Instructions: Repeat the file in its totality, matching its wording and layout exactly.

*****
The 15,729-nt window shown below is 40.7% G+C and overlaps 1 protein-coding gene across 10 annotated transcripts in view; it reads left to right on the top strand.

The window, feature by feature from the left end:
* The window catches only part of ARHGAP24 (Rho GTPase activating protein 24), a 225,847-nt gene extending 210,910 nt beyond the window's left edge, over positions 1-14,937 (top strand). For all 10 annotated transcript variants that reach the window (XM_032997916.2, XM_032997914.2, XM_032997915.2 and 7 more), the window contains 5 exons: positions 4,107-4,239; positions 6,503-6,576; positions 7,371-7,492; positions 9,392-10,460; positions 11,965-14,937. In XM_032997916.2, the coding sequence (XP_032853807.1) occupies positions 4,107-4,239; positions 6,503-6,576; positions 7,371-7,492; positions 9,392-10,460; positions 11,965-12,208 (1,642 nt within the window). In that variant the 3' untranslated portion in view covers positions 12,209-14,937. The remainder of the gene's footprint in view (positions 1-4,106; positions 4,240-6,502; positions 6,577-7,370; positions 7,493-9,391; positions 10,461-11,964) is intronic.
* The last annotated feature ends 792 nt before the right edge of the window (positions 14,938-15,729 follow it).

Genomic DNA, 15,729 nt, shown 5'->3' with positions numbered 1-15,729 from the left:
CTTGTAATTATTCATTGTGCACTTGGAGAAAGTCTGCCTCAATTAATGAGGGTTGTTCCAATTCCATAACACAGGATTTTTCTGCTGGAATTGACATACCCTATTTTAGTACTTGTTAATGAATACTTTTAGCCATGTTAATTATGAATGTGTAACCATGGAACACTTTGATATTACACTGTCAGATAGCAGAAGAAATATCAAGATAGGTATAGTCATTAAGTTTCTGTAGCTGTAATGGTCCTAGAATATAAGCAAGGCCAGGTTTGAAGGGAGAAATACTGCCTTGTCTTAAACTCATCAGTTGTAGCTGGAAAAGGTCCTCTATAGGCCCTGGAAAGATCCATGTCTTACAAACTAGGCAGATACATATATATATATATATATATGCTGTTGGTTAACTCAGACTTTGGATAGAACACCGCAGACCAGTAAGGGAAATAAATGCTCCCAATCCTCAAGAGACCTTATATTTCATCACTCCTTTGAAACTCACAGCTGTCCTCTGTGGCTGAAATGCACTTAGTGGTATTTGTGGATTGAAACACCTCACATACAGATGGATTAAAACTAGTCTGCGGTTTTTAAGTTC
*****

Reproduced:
The 15,729-nt window shown below is 40.7% G+C and overlaps 1 protein-coding gene across 10 annotated transcripts in view; it reads left to right on the top strand.

The window, feature by feature from the left end:
* The window catches only part of ARHGAP24 (Rho GTPase activating protein 24), a 225,847-nt gene extending 210,910 nt beyond the window's left edge, over positions 1-14,937 (top strand). For all 10 annotated transcript variants that reach the window (XM_032997916.2, XM_032997914.2, XM_032997915.2 and 7 more), the window contains 5 exons: positions 4,107-4,239; positions 6,503-6,576; positions 7,371-7,492; positions 9,392-10,460; positions 11,965-14,937. In XM_032997916.2, the coding sequence (XP_032853807.1) occupies positions 4,107-4,239; positions 6,503-6,576; positions 7,371-7,492; positions 9,392-10,460; positions 11,965-12,208 (1,642 nt within the window). In that variant the 3' untranslated portion in view covers positions 12,209-14,937. The remainder of the gene's footprint in view (positions 1-4,106; positions 4,240-6,502; positions 6,577-7,370; positions 7,493-9,391; positions 10,461-11,964) is intronic.
* The last annotated feature ends 792 nt before the right edge of the window (positions 14,938-15,729 follow it).

Genomic DNA, 15,729 nt, shown 5'->3' with positions numbered 1-15,729 from the left:
CTTGTAATTATTCATTGTGCACTTGGAGAAAGTCTGCCTCAATTAATGAGGGTTGTTCCAATTCCATAACACAGGATTTTTCTGCTGGAATTGACATACCCTATTTTAGTACTTGTTAATGAATACTTTTAGCCATGTTAATTATGAATGTGTAACCATGGAACACTTTGATATTACACTGTCAGATAGCAGAAGAAATATCAAGATAGGTATAGTCATTAAGTTTCTGTAGCTGTAATGGTCCTAGAATATAAGCAAGGCCAGGTTTGAAGGGAGAAATACTGCCTTGTCTTAAACTCATCAGTTGTAGCTGGAAAAGGTCCTCTATAGGCCCTGGAAAGATCCATGTCTTACAAACTAGGCAGATACATATATATATATATATATATGCTGTTGGTTAACTCAGACTTTGGATAGAACACCGCAGACCAGTAAGGGAAATAAATGCTCCCAATCCTCAAGAGACCTTATATTTCATCACTCCTTTGAAACTCACAGCTGTCCTCTGTGGCTGAAATGCACTTAGTGGTATTTGTGGATTGAAACACCTCACATACAGATGGATTAAAACTAGTCTGCGGTTTTTAAGTTC